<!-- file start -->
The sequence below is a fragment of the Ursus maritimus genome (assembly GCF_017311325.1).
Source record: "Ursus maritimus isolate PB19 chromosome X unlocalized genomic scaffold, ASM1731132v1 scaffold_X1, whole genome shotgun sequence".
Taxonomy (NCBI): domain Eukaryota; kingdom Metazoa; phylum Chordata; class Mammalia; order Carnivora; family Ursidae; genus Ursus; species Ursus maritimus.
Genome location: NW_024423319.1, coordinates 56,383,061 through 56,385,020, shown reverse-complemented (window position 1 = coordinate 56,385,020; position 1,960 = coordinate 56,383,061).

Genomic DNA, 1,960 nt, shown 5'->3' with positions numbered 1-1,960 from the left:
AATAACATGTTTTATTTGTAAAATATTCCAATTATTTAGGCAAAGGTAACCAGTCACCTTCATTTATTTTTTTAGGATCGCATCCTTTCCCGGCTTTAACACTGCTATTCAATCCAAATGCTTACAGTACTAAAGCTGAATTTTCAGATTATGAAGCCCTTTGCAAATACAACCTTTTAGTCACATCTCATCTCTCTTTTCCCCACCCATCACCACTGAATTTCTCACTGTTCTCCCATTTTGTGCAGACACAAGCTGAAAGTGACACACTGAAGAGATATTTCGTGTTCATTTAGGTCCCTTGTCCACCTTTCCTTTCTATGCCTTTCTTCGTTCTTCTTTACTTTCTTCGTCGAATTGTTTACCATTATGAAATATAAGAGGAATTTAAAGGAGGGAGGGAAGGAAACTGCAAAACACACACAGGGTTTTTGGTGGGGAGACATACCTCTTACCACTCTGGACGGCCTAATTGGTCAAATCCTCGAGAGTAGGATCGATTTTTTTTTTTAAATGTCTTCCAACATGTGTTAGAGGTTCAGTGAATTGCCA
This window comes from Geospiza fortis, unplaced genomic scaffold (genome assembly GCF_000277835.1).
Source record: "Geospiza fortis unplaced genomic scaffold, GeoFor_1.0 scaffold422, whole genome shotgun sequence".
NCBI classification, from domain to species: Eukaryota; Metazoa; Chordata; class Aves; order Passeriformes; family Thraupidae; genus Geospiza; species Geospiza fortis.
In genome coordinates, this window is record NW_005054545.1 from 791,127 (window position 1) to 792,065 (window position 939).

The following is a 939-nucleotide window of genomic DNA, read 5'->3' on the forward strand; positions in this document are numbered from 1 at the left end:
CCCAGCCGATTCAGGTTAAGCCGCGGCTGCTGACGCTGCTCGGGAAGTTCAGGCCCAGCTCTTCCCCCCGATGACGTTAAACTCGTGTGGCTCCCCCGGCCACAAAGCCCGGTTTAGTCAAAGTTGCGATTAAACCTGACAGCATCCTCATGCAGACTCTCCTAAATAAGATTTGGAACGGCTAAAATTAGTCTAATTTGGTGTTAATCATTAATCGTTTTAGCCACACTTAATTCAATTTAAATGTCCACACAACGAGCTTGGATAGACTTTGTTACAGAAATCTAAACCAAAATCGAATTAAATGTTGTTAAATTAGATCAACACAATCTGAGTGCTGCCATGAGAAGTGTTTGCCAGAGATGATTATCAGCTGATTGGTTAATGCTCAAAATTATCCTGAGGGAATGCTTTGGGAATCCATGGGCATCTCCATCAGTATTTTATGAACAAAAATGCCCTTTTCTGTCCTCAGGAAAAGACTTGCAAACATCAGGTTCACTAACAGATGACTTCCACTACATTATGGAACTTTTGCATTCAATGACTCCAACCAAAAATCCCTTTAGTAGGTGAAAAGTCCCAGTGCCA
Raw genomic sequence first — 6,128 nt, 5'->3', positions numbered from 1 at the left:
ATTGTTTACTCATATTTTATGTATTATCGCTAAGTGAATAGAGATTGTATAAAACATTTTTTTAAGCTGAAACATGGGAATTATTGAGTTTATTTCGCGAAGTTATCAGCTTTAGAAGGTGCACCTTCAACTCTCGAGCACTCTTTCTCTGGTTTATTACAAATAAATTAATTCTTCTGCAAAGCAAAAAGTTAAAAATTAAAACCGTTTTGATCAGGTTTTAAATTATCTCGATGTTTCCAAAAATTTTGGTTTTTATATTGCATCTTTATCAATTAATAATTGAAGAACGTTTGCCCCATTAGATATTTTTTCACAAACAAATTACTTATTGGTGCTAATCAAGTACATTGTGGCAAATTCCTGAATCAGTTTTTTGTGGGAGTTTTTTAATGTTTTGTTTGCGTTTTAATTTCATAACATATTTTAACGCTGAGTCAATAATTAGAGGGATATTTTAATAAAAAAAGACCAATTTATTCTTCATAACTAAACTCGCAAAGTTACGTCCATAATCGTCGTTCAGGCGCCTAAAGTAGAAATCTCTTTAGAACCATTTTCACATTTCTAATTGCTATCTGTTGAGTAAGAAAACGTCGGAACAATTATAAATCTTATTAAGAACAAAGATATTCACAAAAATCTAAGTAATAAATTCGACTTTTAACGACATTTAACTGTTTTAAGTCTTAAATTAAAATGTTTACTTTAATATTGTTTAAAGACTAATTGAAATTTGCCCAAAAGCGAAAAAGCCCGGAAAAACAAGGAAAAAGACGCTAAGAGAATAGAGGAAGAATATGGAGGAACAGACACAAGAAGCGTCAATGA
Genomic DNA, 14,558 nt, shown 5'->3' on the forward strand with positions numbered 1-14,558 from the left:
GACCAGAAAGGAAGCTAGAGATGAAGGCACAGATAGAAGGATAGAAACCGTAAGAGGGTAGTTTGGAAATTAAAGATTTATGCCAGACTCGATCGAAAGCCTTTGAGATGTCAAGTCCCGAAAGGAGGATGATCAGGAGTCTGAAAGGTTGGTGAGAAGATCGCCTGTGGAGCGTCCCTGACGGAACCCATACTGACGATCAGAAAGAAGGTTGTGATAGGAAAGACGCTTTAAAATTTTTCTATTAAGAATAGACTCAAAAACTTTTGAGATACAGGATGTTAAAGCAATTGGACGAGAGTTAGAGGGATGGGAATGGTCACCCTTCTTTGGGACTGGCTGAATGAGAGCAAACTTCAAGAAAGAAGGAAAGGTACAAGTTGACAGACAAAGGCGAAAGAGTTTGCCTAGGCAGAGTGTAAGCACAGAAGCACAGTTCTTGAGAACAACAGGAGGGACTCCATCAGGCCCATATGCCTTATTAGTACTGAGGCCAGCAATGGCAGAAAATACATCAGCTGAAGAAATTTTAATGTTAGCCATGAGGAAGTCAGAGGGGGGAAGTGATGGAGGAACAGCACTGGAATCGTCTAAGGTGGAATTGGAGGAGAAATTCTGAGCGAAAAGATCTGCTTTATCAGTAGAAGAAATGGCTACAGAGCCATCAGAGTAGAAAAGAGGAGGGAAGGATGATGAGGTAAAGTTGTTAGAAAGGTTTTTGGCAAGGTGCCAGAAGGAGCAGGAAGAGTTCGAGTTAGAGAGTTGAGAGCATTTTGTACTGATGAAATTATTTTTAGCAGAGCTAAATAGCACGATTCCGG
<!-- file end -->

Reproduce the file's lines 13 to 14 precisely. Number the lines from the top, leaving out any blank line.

Raw genomic sequence first — 6,128 nt, 5'->3', positions numbered from 1 at the left:
ATTGTTTACTCATATTTTATGTATTATCGCTAAGTGAATAGAGATTGTATAAAACATTTTTTTAAGCTGAAACATGGGAATTATTGAGTTTATTTCGCGAAGTTATCAGCTTTAGAAGGTGCACCTTCAACTCTCGAGCACTCTTTCTCTGGTTTATTACAAATAAATTAATTCTTCTGCAAAGCAAAAAGTTAAAAATTAAAACCGTTTTGATCAGGTTTTAAATTATCTCGATGTTTCCAAAAATTTTGGTTTTTATATTGCATCTTTATCAATTAATAATTGAAGAACGTTTGCCCCATTAGATATTTTTTCACAAACAAATTACTTATTGGTGCTAATCAAGTACATTGTGGCAAATTCCTGAATCAGTTTTTTGTGGGAGTTTTTTAATGTTTTGTTTGCGTTTTAATTTCATAACATATTTTAACGCTGAGTCAATAATTAGAGGGATATTTTAATAAAAAAAGACCAATTTATTCTTCATAACTAAACTCGCAAAGTTACGTCCATAATCGTCGTTCAGGCGCCTAAAGTAGAAATCTCTTTAGAACCATTTTCACATTTCTAATTGCTATCTGTTGAGTAAGAAAACGTCGGAACAATTATAAATCTTATTAAGAACAAAGATATTCACAAAAATCTAAGTAATAAATTCGACTTTTAACGACATTTAACTGTTTTAAGTCTTAAATTAAAATGTTTACTTTAATATTGTTTAAAGACTAATTGAAATTTGCCCAAAAGCGAAAAAGCCCGGAAAAACAAGGAAAAAGACGCTAAGAGAATAGAGGAAGAATATGGAGGAACAGACACAAGAAGCGTCAATGA